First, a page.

It turns out to be Steve Strange who’s showcasing Paradise Point at The Face, the bleeding-edge Neo-Romantic clubnight of the 20-tens, but hang on again, you wouldn’t call this band Romos, they don’t dress like Alejandro Gocast. Yet. OK, they sing of angsty love, like in two more tunes they’ve covered on video and posted today — live versions of Katy Perry’s Firework, and Rihanna’s Only Girl in the World, just to show they can big-time it. Straight to-camera demos, in one take, in fashionable black-and-white, understated and fearless and fizzing with energy. Don’t say Busted. Don’t say McFly. Really, there’s no need to wince.

Roman Kemp, Paradise Point

Strange, I’ve seen that face before ... the one on the right’s called Roman, and he somehow reminds me of her

So far, there’s no press coverage on the band. There’s no info, even of any kind, on Paradise Point’s MySpace page or at Facebook. Apart from four names in alpha order: Cameron Jones (vocals), Roman Kemp (bass), Adam Saunderson (guitar/synth), Johnnie Shinner (drums). So, Watson, what do you deduce? Kemp’s face, Holmes, looks familiar, seen it somewhere before. By jove, Watson, you’re right — some pretty high-powered friends on MySpace, as well, Lady Gaga top of the list. There’s a clue in their YouTube tags too: if you like the tags, you’ll probably like the Band With No Past. Better trek down to The Face Friday fortnight, see what they amount to…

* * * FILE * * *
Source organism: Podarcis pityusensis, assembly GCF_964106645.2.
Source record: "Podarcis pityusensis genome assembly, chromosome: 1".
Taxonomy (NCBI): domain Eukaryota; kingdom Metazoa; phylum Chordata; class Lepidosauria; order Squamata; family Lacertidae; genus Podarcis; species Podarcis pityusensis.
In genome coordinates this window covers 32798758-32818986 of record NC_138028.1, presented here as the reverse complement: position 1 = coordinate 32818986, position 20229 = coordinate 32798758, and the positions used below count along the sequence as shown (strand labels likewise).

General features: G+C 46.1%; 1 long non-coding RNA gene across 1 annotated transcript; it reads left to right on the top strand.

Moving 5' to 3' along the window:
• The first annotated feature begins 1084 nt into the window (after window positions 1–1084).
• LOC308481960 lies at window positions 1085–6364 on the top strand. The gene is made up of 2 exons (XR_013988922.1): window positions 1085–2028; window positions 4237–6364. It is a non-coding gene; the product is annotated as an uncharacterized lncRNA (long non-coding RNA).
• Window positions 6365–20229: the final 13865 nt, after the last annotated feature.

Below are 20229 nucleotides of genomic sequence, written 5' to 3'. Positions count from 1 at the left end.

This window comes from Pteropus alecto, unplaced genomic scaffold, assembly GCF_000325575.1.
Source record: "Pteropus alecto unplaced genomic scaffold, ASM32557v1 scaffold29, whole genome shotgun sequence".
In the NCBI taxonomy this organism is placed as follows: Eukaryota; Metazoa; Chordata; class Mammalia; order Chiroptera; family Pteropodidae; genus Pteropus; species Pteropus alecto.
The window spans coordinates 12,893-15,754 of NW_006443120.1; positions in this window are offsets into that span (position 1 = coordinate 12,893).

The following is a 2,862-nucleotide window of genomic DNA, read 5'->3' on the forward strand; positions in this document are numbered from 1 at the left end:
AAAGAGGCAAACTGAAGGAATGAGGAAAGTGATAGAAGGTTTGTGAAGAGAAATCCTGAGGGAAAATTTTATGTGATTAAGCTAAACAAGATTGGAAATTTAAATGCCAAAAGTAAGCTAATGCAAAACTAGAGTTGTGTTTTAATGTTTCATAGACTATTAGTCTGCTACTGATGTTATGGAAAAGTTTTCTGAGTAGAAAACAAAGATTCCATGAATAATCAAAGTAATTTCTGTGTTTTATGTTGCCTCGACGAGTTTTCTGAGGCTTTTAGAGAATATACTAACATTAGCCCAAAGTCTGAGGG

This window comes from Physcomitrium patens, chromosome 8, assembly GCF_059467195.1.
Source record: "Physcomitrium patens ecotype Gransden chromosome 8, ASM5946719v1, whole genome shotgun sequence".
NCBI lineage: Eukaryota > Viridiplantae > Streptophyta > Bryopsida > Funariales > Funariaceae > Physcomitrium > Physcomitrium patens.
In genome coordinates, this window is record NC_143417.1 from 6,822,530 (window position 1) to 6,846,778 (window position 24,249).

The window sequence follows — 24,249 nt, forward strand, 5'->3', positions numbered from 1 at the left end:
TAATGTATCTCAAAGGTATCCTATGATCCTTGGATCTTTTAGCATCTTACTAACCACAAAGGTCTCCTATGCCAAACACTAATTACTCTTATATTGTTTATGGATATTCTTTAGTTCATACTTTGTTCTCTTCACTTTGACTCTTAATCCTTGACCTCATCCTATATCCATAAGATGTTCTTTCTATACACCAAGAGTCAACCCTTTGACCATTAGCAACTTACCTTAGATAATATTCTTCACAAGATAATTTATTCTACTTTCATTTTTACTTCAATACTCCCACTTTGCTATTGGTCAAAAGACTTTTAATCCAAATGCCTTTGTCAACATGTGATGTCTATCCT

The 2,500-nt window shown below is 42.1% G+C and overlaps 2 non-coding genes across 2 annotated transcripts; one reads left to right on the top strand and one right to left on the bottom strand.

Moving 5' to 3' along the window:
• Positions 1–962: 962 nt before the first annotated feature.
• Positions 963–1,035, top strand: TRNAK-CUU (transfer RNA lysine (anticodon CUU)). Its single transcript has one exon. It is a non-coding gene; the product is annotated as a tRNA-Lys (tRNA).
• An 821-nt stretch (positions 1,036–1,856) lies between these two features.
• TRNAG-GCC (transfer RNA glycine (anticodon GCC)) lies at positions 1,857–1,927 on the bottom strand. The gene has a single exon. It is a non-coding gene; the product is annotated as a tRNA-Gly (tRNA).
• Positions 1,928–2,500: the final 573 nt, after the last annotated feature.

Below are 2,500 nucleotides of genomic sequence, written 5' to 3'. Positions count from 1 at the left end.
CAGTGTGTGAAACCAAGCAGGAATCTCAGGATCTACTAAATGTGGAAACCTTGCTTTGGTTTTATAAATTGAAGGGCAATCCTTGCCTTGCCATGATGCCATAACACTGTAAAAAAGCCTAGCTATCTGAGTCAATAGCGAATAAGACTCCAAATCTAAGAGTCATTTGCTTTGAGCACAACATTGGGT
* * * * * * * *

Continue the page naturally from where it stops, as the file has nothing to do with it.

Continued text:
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2010 ➤ Index of posts for May

Steve New, Rich Kids, Revolver,Index May 2010, Shapersofthe80s➢ Spider-woman Bourgeois created her art as meditations on sexuality

➢ Foxx celebrates his life as the Duchamp of electropop

➢ Rich Kid Steve New (left, aka Stella Nova) dies at 50

➢ Just the birthday present Steve Strange really wanted this week of all weeks

➢ ‘A triumph’ – George’s verdict before transmission of his biopic

The Face, magazines, July 1983, New Order, Art on the Run➢ Ex-Blitz Kids give their verdicts on Worried About the Boy

➢ Three key men in Boy George’s life

➢ Can Generation Y be bovvered to vote?

➢ Lest we forget, on this day Britain sank the Belgrano

➢ Birth of The Face: magazine that launched a generation of stylists and style sections